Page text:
Nunavut government wants answers from feds on dropped child sex charges

Quassa asks for more info on extradition of Johannes Rivoire

Aggu MLA Paul Quassa calls on the Nunavut government to take a stance on dropped charges against a fugitive priest who was alleged to have assaulted Inuit children in the 1960s. (File photo)

By Beth Brown

Nunavut Premier Joe Savikataaq is sending a letter to the federal government expressing dissatisfaction over charges stayed against a fugitive priest accused of sexually abusing Inuit children.

Savikataaq made the commitment in the legislature on Tuesday, Feb. 26, after facing questions from Aggu MLA and former Nunavut premier Paul Quassa on the subject.

Quassa asked during question period if the Government of Nunavut was prepared to take a stance on news that Father Johannes Rivoire will not stand trial because he is living in France, a country that does not have an extradition treaty with Canada.

This news was reported by CBC last week following an access-to-information request. The charges were from 1997, and the RCMP were seeking to arrest the man based on allegations of child sex abuse in Nunavut communities during the late 1960s.

As premier, Quassa had sent a letter to the Canadian government asking for an update on Rivoire, but he received no response. In that letter, Quassa urged the federal government to extradite Rivoire from France.

“It is obvious that all of us here in Nunavut all feel slighted by this event. Although we are told to be resilient, the federal government shouldn’t throw up their arms and give up,” Quassa said. “Can you write another letter about Nunavut’s dissatisfaction because it’s very important for the people of Nunavut?”

Savikataaq called it “unfortunate” that the charges were dropped and said that while the government would work in support of abuse victims, this situation was outside the territory’s purview.

“It is very unfortunate for the victims that Canada has stayed the charges,” Savikataaq said.

People charged with assault should be taken to court, he said.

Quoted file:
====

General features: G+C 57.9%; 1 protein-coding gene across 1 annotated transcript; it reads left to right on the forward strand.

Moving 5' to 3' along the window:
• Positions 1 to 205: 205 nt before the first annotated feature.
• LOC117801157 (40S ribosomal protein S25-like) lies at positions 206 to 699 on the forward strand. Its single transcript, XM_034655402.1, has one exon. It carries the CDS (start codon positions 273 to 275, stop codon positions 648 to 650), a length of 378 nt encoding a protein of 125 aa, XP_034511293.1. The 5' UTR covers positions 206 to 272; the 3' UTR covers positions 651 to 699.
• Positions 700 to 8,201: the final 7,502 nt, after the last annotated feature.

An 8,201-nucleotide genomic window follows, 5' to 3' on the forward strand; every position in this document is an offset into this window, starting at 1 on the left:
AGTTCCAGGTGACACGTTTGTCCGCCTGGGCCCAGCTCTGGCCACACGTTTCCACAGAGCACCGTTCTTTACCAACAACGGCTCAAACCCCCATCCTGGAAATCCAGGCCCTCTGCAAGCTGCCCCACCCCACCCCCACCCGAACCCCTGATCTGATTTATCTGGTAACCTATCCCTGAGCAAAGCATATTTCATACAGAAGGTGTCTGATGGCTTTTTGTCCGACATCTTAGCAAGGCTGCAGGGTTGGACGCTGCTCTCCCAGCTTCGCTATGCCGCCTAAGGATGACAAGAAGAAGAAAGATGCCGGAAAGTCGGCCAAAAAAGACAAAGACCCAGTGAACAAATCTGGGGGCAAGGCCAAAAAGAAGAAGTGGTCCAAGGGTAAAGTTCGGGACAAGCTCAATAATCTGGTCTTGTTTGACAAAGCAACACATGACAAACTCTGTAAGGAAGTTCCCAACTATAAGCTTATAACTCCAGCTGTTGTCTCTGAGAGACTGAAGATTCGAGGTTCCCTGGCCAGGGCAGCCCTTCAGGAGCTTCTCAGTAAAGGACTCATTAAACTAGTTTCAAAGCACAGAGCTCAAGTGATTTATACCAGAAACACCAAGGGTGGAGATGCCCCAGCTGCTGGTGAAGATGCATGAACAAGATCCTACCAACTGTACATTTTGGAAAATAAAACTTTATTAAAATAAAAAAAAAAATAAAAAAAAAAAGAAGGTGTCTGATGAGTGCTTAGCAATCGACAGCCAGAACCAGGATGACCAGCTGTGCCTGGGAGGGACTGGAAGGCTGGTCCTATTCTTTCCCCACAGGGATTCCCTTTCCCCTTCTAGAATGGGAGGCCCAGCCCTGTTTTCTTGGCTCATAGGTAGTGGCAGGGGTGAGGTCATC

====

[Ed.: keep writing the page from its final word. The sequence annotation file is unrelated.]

“I can say that I can write the letter and I will write the letter because it is deeply felt by the people of Nunavut and the previous premier’s letter was not responded to, the letter to the federal government, so I will write another letter and ask to be replied to because we are not satisfied with this,” Savikataaq said.

Quassa went on to say that the dropped charges reflect poorly on federal efforts at reconciliation with Inuit for past trauma, including federal apologies for treatment of students in residential schools.

Rivoire’s alleged victims suffered long after the abuse ended, say friends and supporters, due to struggles with substance abuse.

Such was the case with Marius Tungilik, who died in 2012. He had been the first to publicly speak out about sexual abuse at the Sir Joseph Bernier residential school in Chesterfield Inlet, where Rivoire served as a missionary.

Rivoire is also known to have worked in Arviat, Naujaat, Rankin Inlet and Baker Lake. He is in his late 80s.

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(8) Comments:

  1. Posted by MONICA A CONNOLLY on

    A small clarification: Canada does have an extradition treaty with France, but neither country is obliged to hand over its own citizens; instead, the requested country tries the accused at home for crimes allegedly committed elsewhere. France has an internal law that forbids handing over its own citizens, and it has never done so, but it has, for example, tried and convicted French citizens for murders committed in the USA.

  2. Posted by Charge today’s perps on